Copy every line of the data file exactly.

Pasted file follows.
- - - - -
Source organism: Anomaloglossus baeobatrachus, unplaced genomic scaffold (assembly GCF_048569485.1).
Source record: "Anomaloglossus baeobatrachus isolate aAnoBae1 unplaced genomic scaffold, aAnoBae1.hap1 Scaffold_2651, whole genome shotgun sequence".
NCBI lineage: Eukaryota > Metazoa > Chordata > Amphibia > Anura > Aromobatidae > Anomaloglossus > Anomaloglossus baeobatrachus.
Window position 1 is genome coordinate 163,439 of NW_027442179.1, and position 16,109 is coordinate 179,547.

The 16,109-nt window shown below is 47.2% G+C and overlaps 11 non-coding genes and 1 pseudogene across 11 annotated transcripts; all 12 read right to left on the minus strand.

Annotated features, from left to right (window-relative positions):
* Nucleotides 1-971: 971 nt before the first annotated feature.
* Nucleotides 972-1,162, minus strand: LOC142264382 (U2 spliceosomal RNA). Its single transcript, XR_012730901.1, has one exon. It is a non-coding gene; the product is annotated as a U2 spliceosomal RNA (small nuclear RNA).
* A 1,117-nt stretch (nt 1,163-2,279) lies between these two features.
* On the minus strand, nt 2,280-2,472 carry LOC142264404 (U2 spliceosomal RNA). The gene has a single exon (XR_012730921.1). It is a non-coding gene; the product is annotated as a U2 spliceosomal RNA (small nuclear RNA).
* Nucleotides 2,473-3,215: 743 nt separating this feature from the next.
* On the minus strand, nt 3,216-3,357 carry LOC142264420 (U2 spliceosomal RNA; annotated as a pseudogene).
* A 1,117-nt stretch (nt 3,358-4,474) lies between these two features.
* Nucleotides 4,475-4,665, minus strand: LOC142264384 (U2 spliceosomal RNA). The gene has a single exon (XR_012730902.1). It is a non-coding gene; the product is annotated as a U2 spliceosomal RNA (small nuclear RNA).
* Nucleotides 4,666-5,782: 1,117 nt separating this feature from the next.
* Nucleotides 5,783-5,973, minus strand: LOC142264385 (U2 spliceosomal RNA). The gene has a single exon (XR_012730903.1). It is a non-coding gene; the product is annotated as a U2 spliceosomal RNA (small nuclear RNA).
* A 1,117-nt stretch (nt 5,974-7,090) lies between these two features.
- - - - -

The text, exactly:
Source organism: Anomaloglossus baeobatrachus, unplaced genomic scaffold (assembly GCF_048569485.1).
Source record: "Anomaloglossus baeobatrachus isolate aAnoBae1 unplaced genomic scaffold, aAnoBae1.hap1 Scaffold_2651, whole genome shotgun sequence".
NCBI lineage: Eukaryota > Metazoa > Chordata > Amphibia > Anura > Aromobatidae > Anomaloglossus > Anomaloglossus baeobatrachus.
Window position 1 is genome coordinate 163,439 of NW_027442179.1, and position 16,109 is coordinate 179,547.

The 16,109-nt window shown below is 47.2% G+C and overlaps 11 non-coding genes and 1 pseudogene across 11 annotated transcripts; all 12 read right to left on the minus strand.

Annotated features, from left to right (window-relative positions):
* Nucleotides 1-971: 971 nt before the first annotated feature.
* Nucleotides 972-1,162, minus strand: LOC142264382 (U2 spliceosomal RNA). Its single transcript, XR_012730901.1, has one exon. It is a non-coding gene; the product is annotated as a U2 spliceosomal RNA (small nuclear RNA).
* A 1,117-nt stretch (nt 1,163-2,279) lies between these two features.
* On the minus strand, nt 2,280-2,472 carry LOC142264404 (U2 spliceosomal RNA). The gene has a single exon (XR_012730921.1). It is a non-coding gene; the product is annotated as a U2 spliceosomal RNA (small nuclear RNA).
* Nucleotides 2,473-3,215: 743 nt separating this feature from the next.
* On the minus strand, nt 3,216-3,357 carry LOC142264420 (U2 spliceosomal RNA; annotated as a pseudogene).
* A 1,117-nt stretch (nt 3,358-4,474) lies between these two features.
* Nucleotides 4,475-4,665, minus strand: LOC142264384 (U2 spliceosomal RNA). The gene has a single exon (XR_012730902.1). It is a non-coding gene; the product is annotated as a U2 spliceosomal RNA (small nuclear RNA).
* Nucleotides 4,666-5,782: 1,117 nt separating this feature from the next.
* Nucleotides 5,783-5,973, minus strand: LOC142264385 (U2 spliceosomal RNA). The gene has a single exon (XR_012730903.1). It is a non-coding gene; the product is annotated as a U2 spliceosomal RNA (small nuclear RNA).
* A 1,117-nt stretch (nt 5,974-7,090) lies between these two features.